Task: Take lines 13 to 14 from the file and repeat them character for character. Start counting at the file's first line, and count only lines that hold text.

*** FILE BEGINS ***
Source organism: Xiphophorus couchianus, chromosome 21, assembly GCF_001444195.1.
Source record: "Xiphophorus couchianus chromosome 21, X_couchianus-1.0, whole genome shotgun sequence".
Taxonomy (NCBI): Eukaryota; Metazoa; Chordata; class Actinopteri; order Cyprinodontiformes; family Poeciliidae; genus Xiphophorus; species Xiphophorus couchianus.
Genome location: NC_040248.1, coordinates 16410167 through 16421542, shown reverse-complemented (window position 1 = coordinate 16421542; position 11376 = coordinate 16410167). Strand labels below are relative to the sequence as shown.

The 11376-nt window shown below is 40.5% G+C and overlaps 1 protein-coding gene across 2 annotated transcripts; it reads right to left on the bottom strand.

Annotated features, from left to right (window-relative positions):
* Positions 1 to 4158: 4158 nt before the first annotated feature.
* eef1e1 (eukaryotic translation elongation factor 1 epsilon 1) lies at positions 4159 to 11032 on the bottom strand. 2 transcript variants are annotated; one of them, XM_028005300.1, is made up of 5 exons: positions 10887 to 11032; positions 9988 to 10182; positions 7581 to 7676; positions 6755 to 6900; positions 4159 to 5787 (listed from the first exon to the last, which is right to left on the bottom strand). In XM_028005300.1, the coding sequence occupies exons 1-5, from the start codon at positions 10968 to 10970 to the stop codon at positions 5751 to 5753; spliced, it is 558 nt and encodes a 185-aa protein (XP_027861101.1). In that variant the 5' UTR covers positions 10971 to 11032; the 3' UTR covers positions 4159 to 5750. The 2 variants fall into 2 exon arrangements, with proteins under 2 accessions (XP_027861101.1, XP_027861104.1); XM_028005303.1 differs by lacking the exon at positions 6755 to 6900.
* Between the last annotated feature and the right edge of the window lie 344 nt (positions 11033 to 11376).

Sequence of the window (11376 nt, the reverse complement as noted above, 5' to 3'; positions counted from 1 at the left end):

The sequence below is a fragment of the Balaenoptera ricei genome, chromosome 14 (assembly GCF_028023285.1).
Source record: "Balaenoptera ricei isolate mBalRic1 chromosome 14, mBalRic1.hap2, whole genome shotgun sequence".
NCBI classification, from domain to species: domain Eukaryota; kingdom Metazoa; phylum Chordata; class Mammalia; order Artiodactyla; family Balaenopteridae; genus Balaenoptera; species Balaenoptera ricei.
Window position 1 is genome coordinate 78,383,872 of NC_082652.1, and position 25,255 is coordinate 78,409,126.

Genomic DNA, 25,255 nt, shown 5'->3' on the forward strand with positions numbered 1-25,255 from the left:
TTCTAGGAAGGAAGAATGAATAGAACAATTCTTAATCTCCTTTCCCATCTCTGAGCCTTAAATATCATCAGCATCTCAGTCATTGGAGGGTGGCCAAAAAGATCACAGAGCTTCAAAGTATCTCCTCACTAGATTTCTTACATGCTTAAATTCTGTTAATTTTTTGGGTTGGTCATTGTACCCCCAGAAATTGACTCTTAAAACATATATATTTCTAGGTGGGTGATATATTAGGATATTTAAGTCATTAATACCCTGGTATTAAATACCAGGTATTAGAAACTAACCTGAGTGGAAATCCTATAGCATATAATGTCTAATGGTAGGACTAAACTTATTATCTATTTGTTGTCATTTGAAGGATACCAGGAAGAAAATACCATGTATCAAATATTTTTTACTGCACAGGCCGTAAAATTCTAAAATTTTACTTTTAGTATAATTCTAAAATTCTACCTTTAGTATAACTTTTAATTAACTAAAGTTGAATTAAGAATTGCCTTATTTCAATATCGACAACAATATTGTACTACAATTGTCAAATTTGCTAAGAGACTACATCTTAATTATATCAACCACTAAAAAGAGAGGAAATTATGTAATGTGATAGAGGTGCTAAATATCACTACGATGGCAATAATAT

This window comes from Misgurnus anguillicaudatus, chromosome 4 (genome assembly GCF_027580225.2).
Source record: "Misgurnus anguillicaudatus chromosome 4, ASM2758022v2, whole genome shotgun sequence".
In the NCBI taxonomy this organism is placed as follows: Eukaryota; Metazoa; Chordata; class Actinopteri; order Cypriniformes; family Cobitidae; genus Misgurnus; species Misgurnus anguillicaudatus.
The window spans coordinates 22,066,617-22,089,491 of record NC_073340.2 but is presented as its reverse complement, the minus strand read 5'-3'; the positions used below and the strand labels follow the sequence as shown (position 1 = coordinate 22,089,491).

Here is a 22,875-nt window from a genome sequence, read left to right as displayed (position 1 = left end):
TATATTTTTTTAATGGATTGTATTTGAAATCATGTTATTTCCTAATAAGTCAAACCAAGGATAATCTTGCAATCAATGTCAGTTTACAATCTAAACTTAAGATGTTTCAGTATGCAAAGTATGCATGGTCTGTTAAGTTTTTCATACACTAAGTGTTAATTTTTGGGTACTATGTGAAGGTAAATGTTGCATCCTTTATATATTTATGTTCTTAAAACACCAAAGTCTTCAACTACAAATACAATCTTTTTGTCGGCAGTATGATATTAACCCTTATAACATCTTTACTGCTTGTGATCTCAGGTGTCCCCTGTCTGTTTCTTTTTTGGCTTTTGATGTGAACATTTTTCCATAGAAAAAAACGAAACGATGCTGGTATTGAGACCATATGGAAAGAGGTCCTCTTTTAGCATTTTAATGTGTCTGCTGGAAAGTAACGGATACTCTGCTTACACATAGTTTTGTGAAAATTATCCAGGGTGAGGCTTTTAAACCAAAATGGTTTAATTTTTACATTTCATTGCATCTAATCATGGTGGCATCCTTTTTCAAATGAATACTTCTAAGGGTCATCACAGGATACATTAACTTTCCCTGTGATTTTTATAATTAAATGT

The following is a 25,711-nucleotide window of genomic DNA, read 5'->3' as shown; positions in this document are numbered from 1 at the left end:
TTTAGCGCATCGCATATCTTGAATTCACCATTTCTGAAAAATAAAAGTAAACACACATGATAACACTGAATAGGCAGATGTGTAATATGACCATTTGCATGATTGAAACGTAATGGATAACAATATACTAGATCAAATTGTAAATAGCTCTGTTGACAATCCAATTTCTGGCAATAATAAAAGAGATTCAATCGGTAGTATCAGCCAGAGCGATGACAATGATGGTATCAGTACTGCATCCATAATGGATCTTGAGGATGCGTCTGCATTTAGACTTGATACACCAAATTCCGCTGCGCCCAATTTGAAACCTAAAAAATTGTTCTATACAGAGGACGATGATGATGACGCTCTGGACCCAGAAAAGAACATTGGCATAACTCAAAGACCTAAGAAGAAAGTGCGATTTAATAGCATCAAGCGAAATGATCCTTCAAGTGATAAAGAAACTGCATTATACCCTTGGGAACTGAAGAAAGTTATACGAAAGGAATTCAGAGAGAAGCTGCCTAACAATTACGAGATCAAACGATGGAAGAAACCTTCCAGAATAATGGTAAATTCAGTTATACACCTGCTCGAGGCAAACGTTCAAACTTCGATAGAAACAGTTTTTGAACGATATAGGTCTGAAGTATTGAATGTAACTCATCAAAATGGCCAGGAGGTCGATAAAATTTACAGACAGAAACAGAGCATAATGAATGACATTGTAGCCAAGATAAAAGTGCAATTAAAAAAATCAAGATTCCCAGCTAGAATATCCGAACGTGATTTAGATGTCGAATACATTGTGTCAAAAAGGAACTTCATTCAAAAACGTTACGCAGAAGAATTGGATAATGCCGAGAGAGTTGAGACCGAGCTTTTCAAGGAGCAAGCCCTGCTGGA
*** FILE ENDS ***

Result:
NCBI classification, from domain to species: domain Eukaryota; kingdom Metazoa; phylum Chordata; class Mammalia; order Artiodactyla; family Balaenopteridae; genus Balaenoptera; species Balaenoptera ricei.
Window position 1 is genome coordinate 78,383,872 of NC_082652.1, and position 25,255 is coordinate 78,409,126.